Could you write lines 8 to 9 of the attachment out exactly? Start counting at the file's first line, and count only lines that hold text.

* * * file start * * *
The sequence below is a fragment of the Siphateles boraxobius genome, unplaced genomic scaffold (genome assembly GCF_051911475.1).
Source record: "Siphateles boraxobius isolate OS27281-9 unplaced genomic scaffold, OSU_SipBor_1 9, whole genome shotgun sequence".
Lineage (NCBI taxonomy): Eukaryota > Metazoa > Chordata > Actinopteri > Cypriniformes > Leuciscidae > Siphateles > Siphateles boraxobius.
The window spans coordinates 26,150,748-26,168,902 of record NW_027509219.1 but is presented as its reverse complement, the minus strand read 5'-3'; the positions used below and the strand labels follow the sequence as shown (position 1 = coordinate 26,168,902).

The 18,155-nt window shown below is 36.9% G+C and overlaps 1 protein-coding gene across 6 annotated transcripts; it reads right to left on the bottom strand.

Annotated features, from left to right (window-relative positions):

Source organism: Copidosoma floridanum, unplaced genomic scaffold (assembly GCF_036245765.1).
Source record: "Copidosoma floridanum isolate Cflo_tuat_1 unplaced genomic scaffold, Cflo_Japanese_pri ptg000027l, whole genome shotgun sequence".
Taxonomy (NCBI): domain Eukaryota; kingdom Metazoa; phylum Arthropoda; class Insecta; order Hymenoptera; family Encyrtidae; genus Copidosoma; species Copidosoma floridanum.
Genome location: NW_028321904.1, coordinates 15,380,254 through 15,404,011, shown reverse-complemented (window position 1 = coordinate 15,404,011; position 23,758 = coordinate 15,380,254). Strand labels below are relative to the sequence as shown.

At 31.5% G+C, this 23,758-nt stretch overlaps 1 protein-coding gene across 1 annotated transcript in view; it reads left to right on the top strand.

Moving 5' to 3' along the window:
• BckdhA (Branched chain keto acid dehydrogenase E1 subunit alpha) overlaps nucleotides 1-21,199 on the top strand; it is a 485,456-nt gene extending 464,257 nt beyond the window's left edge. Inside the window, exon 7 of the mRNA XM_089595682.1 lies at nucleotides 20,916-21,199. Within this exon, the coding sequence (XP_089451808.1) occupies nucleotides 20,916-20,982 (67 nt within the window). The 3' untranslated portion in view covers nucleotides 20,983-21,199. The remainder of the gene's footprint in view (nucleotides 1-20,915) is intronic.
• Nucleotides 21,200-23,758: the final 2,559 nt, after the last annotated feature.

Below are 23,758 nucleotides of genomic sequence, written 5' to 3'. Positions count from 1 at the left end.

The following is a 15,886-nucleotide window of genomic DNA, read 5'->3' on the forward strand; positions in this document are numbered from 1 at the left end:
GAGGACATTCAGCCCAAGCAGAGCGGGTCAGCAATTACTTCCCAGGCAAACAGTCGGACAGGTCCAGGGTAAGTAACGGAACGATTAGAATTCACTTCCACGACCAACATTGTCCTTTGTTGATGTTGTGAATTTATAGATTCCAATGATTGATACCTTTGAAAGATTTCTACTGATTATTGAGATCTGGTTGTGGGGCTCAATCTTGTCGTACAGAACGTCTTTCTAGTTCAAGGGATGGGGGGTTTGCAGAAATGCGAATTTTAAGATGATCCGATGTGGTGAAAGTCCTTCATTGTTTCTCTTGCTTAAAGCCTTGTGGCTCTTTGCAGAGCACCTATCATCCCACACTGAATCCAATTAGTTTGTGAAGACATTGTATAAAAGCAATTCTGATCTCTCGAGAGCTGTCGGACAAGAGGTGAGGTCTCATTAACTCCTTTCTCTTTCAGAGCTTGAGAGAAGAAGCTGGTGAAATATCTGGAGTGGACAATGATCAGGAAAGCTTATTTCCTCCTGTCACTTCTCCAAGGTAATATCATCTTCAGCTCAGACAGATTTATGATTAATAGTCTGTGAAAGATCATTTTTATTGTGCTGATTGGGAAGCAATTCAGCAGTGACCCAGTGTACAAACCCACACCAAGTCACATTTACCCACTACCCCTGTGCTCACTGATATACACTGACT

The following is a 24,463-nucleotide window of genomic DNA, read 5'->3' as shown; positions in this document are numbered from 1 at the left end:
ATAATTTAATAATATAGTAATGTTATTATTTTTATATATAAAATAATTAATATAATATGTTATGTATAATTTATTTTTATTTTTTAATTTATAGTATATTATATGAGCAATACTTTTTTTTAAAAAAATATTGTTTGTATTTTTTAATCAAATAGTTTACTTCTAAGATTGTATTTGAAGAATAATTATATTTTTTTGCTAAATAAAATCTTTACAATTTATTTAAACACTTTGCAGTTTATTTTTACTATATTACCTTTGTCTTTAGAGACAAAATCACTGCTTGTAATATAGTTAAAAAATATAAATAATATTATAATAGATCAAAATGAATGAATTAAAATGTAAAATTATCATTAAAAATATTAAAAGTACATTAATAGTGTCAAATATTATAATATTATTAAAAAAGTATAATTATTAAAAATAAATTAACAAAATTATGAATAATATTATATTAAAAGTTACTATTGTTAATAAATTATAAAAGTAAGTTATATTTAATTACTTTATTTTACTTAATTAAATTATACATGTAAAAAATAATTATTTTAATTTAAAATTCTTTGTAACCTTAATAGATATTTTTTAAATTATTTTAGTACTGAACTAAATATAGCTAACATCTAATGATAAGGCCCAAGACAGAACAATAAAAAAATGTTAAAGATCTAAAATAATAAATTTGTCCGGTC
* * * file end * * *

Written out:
Source record: "Copidosoma floridanum isolate Cflo_tuat_1 unplaced genomic scaffold, Cflo_Japanese_pri ptg000027l, whole genome shotgun sequence".
Taxonomy (NCBI): domain Eukaryota; kingdom Metazoa; phylum Arthropoda; class Insecta; order Hymenoptera; family Encyrtidae; genus Copidosoma; species Copidosoma floridanum.